I’ve been working on the rough draft of my book for a few months now and I still cringe when someone asks: “What’s your book about?” I first get an initial: “Cool! You’re writing a book?” But, when I do share the fact that I’m writing about masculinity and how our culture and Christianity have (at times) “forced” a one-sided exaggerated hypermasculinity, the response is often the same.
Those men who resemble a more virile masculinity often respond by looking away and changing the subject. Doo do do do – can’t touch this. Every time it happens, I wonder . . . what are they thinking about me now? OR do they know that I’m okay with them being “more masculine”?
Those who favor a different kind of masculinity (one that doesn’t fit the stereotypical “manly man”) often respond with an “Oh!” followed by awkward silence. The subject quickly changes and I empathize. It’s a touchy subject – it touches us deeply. Many of us are afraid to admit that we haven’t mastered the model. We fear the name-calling and the judging glances. Many of us are lonely and afraid.
The response of the latter makes me worry. I’m writing the book especially for them. Will they even pick it up and read it? I have to believe that they will. I want them to finally have a voice and catch a glimpse of God’s creativity and master artistry. I want them to smile and celebrate their individuality. I want them to not feel like they have to imitate that which they are not.
Not A Male Fail (the book) is for everyone. It has the ability to touch the lives of many:
The mother who wonders if her son is normal and if his future will be okay.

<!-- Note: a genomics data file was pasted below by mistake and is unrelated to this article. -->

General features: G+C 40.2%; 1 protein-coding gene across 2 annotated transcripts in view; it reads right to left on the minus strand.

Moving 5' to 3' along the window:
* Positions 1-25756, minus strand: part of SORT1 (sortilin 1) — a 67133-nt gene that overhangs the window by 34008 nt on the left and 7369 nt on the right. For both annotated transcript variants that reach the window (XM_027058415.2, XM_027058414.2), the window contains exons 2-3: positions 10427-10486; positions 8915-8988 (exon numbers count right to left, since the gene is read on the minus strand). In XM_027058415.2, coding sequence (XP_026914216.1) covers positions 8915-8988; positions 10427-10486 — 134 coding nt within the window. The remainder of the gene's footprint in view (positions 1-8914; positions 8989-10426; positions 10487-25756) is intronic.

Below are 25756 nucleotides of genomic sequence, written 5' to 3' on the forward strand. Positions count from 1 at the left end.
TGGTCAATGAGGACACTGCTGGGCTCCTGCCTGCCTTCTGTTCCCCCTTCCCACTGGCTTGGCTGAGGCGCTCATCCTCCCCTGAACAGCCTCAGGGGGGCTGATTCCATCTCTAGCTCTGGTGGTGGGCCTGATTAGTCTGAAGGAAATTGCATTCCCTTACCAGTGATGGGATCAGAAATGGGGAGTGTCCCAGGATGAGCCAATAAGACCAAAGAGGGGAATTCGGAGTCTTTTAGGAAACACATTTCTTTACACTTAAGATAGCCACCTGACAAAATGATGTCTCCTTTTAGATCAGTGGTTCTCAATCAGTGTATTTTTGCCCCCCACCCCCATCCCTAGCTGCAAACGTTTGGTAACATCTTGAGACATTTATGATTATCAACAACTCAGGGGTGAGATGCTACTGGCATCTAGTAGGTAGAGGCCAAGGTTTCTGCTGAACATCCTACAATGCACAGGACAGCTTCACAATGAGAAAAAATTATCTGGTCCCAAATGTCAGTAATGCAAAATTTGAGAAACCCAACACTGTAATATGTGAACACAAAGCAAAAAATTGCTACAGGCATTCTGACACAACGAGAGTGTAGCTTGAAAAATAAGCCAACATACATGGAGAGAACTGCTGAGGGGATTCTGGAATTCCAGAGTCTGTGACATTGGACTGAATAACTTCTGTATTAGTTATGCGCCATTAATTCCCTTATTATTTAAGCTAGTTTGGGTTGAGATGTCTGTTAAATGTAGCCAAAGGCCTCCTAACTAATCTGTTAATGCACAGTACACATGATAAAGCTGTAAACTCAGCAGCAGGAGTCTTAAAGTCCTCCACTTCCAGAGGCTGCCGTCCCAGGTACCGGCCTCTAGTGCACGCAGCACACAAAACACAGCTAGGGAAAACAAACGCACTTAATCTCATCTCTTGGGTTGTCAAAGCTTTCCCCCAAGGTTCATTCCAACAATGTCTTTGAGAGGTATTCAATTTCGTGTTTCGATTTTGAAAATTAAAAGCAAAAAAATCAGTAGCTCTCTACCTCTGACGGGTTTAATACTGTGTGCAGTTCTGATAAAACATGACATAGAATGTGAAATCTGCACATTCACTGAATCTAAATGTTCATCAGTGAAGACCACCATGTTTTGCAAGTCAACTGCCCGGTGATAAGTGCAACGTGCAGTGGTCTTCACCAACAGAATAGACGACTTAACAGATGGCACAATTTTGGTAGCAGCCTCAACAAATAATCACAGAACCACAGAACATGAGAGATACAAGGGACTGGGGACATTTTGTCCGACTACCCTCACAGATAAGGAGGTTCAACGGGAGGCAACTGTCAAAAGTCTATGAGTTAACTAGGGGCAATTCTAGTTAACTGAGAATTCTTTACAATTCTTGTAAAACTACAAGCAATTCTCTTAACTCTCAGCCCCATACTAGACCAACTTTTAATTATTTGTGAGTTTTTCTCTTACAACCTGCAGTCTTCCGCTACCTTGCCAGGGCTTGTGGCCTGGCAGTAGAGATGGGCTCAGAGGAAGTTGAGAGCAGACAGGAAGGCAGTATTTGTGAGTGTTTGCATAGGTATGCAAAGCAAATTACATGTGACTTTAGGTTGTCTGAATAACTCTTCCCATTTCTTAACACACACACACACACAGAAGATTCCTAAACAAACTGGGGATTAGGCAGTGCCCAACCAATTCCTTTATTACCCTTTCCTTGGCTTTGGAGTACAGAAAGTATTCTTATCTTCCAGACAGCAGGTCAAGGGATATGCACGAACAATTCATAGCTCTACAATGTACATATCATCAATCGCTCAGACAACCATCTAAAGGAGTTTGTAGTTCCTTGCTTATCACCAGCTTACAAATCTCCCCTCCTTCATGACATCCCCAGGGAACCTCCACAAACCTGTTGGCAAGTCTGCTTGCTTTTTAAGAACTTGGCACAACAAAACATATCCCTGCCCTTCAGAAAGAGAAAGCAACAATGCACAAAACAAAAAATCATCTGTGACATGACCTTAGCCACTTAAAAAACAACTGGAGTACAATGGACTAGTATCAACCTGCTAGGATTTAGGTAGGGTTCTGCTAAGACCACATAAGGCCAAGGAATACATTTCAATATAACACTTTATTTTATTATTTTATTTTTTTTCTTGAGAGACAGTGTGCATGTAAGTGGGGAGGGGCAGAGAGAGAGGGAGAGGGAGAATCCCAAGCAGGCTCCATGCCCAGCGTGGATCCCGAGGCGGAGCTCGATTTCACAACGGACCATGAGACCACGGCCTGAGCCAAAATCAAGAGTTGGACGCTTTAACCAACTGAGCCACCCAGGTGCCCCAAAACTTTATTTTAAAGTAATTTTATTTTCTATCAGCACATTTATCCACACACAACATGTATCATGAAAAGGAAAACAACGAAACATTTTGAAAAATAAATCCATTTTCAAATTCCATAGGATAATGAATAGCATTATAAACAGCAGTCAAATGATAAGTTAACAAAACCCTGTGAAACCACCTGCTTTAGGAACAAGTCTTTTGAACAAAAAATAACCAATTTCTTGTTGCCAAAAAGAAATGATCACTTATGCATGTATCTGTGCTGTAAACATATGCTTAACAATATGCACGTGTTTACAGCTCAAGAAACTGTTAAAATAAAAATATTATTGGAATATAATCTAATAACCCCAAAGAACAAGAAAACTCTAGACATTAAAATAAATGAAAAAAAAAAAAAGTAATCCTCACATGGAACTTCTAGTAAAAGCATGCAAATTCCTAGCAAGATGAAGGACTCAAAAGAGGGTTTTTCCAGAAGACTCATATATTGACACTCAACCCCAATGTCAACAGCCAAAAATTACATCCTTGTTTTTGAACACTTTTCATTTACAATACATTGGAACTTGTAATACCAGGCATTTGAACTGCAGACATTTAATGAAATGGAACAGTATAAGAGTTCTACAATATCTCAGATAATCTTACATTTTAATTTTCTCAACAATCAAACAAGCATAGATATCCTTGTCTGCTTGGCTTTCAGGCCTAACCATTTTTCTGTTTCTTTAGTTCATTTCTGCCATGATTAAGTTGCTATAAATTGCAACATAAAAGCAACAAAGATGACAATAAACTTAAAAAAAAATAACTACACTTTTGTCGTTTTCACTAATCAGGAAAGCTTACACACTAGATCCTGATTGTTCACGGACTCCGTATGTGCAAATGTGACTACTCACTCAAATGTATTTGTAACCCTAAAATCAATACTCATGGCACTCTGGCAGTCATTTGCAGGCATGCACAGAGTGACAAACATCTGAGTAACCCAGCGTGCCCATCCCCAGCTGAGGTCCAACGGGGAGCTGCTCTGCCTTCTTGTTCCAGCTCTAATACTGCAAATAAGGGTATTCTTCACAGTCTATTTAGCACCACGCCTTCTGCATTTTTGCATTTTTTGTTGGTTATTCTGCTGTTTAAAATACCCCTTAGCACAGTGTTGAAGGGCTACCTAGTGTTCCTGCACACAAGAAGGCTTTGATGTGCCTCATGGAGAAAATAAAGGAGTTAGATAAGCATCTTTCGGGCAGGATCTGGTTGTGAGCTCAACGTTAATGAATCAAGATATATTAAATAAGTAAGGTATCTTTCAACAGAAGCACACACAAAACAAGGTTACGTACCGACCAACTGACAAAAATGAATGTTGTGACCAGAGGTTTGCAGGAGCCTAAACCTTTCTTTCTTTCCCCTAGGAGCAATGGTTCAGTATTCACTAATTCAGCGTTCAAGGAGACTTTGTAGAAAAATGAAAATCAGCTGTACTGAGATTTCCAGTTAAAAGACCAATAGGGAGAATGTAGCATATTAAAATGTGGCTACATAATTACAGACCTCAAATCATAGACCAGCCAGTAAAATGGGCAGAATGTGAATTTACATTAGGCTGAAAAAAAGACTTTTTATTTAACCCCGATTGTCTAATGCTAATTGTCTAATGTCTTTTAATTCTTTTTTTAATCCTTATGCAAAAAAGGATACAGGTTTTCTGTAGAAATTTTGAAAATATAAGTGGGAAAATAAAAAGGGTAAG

The father who hesitates because he’s not sure how to raise a son who’s more absorbed in art or drama than sports stats or deer stands.
The man who wants his conversations with other men to go beyond sports and jesting. The one who craves true comfort and a hug from a friend.
The wife who is trying to understand the man in her life because he’s not a red-blooded James Bond replica.
The teenager who wonders if his masculinity is okay or if he might be gay.
The church that wishes to reach out to all the men in the congregation and offer more than an array of athletic outings and conferences dressed in camouflage.
The husband who realizes that his wife is better at household repairs while he has a knack at making tasty evening meals.
The college student who’d love to major in interior design, acting, art, music, or fashion but second guesses himself because others may not approve.
This book is for all of them and for the many others who need to know that the Bible is filled with manly characters of both strength and beauty. We are all a beautiful mix of both but we miss out on truly living because we have been taught that there is one way to be masculine and that any straying from the “norm’ must mean it’s time to “man up,” hide the tears and move onward.
Where does it all leave us? I believe we live in a world of heartbroken boys, confused adolescent males, and bitter angry men. And so, I used to keep it all inside – my questions, confusion, pain, struggles and fears.
I can’t do it anymore.
I must speak up.
I must be willing to receive the stares and encounter the moments of awkward silence. It will be worth it when just one boy, young man, or adult male is emboldened and finds the strength to say, “That book was for me. I needed to know that God made in me a fusion of conviction and grace and I’m no longer afraid to show it.”
I was a church planter and chose to name the church Istoria which is Greek for story. I chose the name because I wanted everyone who came in contact with our church to know that “everyone’s story matters.” I am now slowly learning that my story matters too.
I am NOT a male fail.
Someone will listen and someone will find healing, restoration and a life of abundance because of it all. And so, I’m not just touching on the subject, I plan to fully embrace it with the most compassionate hug a man can muster.